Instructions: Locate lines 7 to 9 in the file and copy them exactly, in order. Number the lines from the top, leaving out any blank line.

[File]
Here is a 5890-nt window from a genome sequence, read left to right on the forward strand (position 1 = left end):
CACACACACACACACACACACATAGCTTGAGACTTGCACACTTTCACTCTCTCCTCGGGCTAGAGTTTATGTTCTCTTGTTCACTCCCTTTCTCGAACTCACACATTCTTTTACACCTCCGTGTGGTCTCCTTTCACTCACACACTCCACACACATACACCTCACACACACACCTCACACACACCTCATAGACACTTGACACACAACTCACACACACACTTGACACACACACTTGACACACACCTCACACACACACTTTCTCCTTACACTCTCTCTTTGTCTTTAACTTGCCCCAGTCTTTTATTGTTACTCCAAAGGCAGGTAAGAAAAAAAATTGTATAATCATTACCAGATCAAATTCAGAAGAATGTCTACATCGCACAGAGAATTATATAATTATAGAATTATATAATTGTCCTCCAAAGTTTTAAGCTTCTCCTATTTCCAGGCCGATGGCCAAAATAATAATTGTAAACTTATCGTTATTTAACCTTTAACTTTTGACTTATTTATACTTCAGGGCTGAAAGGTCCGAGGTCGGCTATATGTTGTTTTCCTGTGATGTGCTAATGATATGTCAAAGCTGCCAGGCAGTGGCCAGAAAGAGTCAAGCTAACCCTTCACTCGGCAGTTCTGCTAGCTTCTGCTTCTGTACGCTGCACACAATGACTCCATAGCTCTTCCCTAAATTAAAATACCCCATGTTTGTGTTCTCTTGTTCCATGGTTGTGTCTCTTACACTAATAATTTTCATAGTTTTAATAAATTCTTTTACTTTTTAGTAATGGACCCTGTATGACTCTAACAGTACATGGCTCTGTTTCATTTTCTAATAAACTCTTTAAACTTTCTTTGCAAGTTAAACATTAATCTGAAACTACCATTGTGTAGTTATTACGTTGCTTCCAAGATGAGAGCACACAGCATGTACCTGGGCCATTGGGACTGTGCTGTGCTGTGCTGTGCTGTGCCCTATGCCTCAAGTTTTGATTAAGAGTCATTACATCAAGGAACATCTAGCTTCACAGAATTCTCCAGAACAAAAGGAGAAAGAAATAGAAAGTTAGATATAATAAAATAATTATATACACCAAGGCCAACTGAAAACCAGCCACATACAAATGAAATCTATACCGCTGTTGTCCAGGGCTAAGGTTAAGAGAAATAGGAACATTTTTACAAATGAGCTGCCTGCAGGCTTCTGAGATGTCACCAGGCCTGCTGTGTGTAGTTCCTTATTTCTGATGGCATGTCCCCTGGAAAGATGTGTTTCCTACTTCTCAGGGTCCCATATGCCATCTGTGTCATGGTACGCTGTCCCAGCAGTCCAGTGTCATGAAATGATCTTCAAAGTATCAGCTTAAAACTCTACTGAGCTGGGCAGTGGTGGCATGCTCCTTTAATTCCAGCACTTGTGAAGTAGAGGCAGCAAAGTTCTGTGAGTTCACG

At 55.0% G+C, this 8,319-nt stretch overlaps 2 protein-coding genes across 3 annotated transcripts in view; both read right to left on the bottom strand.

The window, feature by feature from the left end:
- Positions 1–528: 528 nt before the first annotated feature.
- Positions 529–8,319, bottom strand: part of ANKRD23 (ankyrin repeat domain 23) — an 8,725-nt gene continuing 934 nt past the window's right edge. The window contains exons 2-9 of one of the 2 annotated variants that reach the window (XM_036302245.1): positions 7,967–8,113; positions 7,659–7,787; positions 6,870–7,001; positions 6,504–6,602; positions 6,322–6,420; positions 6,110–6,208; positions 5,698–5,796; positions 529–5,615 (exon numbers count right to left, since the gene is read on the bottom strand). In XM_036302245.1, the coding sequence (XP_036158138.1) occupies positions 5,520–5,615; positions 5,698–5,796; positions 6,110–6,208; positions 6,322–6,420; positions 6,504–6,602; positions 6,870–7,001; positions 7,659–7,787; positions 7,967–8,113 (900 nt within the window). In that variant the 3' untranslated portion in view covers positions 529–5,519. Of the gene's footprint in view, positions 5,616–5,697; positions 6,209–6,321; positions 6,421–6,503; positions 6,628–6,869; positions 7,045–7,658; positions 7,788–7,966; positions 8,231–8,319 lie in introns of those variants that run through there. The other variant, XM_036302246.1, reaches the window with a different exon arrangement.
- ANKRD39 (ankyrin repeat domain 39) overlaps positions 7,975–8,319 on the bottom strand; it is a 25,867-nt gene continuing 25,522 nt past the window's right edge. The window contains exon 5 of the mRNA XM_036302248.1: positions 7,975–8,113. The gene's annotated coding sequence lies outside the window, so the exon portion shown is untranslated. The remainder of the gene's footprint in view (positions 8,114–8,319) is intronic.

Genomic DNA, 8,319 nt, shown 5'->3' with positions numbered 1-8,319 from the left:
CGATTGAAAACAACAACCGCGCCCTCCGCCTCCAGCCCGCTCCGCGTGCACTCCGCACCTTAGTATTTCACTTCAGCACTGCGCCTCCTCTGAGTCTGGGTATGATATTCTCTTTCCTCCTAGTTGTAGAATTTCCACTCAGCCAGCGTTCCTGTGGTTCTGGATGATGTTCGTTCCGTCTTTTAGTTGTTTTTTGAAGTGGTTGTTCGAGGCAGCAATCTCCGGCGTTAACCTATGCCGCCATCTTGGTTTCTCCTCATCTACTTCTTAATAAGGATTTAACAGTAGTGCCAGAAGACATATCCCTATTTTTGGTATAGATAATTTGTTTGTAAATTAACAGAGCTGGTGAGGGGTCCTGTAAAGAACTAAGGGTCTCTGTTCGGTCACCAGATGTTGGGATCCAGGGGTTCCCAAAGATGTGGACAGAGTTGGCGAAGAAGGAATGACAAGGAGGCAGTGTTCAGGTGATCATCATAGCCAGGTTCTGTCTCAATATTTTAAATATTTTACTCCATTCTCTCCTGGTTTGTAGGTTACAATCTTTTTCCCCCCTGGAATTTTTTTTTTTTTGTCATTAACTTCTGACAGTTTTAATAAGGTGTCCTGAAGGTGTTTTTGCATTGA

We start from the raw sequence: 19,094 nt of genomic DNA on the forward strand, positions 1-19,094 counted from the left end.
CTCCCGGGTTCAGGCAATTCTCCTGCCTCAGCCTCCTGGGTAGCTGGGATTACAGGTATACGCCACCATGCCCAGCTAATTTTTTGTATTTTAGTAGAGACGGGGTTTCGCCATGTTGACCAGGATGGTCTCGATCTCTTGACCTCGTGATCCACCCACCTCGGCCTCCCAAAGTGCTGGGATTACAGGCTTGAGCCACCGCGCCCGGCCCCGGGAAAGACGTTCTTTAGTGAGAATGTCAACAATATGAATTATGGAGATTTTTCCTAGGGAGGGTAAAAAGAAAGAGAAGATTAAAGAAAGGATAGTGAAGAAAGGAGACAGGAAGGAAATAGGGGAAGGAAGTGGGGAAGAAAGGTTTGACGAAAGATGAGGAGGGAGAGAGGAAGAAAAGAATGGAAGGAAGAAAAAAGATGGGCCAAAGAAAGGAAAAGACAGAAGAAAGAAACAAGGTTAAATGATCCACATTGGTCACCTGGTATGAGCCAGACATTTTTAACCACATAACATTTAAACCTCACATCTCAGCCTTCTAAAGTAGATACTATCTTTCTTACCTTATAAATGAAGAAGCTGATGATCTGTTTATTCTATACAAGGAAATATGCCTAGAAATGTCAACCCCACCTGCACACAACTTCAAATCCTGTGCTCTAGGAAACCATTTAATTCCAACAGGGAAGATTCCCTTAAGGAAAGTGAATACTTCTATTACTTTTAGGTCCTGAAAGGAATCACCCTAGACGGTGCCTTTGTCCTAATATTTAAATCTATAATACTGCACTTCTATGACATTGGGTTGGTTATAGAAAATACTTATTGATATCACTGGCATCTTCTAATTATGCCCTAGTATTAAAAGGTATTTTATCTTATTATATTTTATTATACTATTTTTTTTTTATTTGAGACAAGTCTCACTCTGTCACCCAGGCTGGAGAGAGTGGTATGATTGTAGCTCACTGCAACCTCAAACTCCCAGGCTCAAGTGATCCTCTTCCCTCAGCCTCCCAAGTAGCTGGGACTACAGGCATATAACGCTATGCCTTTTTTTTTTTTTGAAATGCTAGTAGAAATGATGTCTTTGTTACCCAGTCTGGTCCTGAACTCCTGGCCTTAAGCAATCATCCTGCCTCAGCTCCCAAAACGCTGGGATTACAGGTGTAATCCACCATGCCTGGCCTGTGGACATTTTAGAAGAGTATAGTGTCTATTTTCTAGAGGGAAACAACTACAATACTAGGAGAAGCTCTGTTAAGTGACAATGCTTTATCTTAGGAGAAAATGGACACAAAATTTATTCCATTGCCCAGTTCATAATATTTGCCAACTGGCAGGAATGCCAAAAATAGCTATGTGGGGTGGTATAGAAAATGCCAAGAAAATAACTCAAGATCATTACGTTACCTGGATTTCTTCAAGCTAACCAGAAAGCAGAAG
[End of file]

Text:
- ANKRD39 (ankyrin repeat domain 39) overlaps positions 7,975–8,319 on the bottom strand; it is a 25,867-nt gene continuing 25,522 nt past the window's right edge. The window contains exon 5 of the mRNA XM_036302248.1: positions 7,975–8,113. The gene's annotated coding sequence lies outside the window, so the exon portion shown is untranslated. The remainder of the gene's footprint in view (positions 8,114–8,319) is intronic.

Genomic DNA, 8,319 nt, shown 5'->3' with positions numbered 1-8,319 from the left:
CGATTGAAAACAACAACCGCGCCCTCCGCCTCCAGCCCGCTCCGCGTGCACTCCGCACCTTAGTATTTCACTTCAGCACTGCGCCTCCTCTGAGTCTGGGTATGATATTCTCTTTCCTCCTAGTTGTAGAATTTCCACTCAGCCAGCGTTCCTGTGGTTCTGGATGATGTTCGTTCCGTCTTTTAGTTGTTTTTTGAAGTGGTTGTTCGAGGCAGCAATCTCCGGCGTTAACCTATGCCGCCATCTTGGTTTCTCCTCATCTACTTCTTAATAAGGATTTAACAGTAGTGCCAGAAGACATATCCCTATTTTTGGTATAGATAATTTGTTTGTAAATTAACAGAGCTGGTGAGGGGTCCTGTAAAGAACTAAGGGTCTCTGTTCGGTCACCAGATGTTGGGATCCAGGGGTTCCCAAAGATGTGGACAGAGTTGGCGAAGAAGGAATGACAAGGAGGCAGTGTTCAGGTGATCATCATAGCCAGGTTCTGTCTCAATATTTTAAATATTTTACTCCATTCTCTCCTGGTTTGTAGGTTACAATCTTTTTCCCCCCTGGAATTTTTTTTTTTTTGTCATTAACTTCTGACAGTTTTAATAAGGTGTCCTGAAGGTGTTTTTGCATTGA